The number of seriously delinquent mortgage loans, which are those that are more than 90 days past due or in foreclosure, dropped nationwide by 21 percent year-over-year in September, according to CoreLogic's September 2014 National Foreclosure Report released on Wednesday.
While the number of seriously delinquent mortgages continues to decline, CoreLogic's chief deputy economist, Sam Khater, said that the rate of decline has slowed; every month from October 2013 to July 2014, serious delinquencies declined nationwide by at least 25 percent with a high of 25.9 percent in June 2014, according to CoreLogic. Read More
The Federal Open Market Committee (FOMC) of the Board of Governors of the Federal Reserve System announced today that its asset purchase program, known as QE3 (quantitative easing), will end this month, citing sufficient economic growth.
Following months of speculation of the end of the program, Fed made the announcement in today's FOMC statement, following the FOMC's seventh of eight meetings this year. Unlike the Fed's first two QE programs, which were launched in 2008 and 2010, QE3 allowed for the unlimited purchase of mortgage-backed securities; the Fed planned to continue the stimulus program until the economy was deemed healthy enough. Read More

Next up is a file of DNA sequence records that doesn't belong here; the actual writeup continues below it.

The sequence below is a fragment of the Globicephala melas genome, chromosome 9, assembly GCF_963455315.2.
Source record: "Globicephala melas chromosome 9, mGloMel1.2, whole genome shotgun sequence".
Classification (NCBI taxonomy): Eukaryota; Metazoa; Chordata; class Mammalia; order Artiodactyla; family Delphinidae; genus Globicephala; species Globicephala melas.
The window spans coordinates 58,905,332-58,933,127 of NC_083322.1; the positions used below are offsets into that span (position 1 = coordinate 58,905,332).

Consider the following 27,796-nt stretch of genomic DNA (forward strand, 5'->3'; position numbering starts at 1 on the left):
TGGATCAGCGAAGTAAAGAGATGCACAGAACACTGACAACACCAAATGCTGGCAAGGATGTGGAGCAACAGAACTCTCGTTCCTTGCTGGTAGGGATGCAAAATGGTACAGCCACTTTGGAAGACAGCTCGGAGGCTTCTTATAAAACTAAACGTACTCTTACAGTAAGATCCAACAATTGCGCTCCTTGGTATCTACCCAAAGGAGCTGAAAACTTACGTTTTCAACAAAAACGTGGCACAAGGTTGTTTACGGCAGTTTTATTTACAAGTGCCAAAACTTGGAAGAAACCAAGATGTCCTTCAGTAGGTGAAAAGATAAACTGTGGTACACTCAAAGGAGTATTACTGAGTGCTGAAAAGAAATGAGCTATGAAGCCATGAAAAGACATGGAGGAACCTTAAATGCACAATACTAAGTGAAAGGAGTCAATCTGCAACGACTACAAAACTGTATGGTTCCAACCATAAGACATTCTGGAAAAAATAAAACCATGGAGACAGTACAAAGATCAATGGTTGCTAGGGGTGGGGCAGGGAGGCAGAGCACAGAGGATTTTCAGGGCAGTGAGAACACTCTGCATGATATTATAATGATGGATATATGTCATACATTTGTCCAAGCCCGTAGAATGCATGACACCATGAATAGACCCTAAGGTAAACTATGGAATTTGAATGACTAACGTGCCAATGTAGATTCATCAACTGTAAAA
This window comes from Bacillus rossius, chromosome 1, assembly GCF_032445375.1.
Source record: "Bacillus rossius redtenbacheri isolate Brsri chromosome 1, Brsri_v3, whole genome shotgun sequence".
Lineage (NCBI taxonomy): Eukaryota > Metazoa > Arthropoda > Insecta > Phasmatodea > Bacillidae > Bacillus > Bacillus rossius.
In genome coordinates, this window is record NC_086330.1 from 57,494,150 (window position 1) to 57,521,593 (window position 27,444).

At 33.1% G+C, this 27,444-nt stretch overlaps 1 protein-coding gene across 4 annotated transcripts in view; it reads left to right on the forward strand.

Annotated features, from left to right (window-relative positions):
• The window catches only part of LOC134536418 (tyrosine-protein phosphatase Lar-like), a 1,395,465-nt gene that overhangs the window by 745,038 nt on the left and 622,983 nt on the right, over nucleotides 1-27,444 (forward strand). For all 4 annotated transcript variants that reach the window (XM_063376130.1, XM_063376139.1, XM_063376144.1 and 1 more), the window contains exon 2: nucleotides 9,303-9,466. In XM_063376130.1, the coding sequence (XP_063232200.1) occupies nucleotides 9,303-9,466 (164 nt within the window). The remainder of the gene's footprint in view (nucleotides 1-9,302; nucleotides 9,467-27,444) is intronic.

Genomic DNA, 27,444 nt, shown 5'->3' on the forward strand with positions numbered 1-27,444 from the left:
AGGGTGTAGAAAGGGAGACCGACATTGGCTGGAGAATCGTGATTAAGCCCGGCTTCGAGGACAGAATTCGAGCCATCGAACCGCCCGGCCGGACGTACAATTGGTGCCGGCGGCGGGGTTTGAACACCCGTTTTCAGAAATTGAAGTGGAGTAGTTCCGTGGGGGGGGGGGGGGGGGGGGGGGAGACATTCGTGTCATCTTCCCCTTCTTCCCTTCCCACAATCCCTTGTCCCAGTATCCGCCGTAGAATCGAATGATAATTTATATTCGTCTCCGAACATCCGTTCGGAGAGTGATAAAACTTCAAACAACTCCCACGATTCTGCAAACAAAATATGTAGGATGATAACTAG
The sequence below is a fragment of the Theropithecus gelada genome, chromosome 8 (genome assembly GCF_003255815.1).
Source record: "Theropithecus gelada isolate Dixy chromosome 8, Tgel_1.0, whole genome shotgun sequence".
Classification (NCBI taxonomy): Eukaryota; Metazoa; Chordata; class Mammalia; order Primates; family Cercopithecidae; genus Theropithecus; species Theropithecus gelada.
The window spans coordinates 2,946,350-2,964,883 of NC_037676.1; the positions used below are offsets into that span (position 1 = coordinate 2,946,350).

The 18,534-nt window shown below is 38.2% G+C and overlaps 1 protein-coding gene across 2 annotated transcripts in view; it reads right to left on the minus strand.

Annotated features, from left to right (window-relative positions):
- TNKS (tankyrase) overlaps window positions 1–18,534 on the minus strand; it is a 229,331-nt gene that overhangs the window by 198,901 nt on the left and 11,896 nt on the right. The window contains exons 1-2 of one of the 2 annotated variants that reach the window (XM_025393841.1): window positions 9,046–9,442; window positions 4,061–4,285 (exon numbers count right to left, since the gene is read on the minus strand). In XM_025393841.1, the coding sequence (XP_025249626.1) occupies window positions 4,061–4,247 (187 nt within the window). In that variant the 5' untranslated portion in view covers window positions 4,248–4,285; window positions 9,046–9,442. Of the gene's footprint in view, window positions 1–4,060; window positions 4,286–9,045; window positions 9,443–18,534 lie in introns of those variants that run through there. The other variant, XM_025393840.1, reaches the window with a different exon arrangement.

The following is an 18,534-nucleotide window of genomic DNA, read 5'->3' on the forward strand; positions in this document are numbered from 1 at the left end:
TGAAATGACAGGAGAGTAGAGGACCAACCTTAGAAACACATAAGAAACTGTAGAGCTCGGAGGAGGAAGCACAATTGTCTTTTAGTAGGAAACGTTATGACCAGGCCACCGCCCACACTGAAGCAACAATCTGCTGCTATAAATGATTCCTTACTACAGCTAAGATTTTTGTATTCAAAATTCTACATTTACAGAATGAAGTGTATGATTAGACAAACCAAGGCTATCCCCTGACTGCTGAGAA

Short sales and sales of distressed properties (those that are in foreclosure or bank-owned) accounted for 12.7 percent of all residential home sales in the U.S. in the third quarter, their lowest level since Q1 2011, according to RealtyTrac's Q3 2014 Residential Sales Report released today. The report marks the latest in a series of encouraging signs suggesting that the housing industry is continuing its steady climb towards a full recovery. Read More
EAST PRICE HILL, OH - A Cincinnati landlord has reached a settlement with the federal government to remove lead from more than 200 rental units. Most of those units are scattered over East Price Hill, but the government says tenants were not told their homes may contain the dangerous material.
Under the settlement Meyer management has to clean up lead-based paint hazards in 136 properties. That's $350,000 in lead abatement work plus the company has to pay $7,500 in penalties. FOX19 NOW reached out to the owners of Meyer Management. They declined to go on camera, but say they give every tenant a copy of a lead information pamphlet published by the EPA and there is a lead disclosure clause in every tenant's lease. Read More
DAYTONA BEACH — Six weeks after the city was hit with a federal civil rights lawsuit alleging its 2-year-old residential rental inspection program is unconstitutional, city commissioners have OK’d a change to the city code governing that program.
The code now spells out that if property owners or their tenants don’t consent to a city check of the rental unit, then city officials will obtain an inspection warrant from a circuit judge before attempting to get on the property. Read More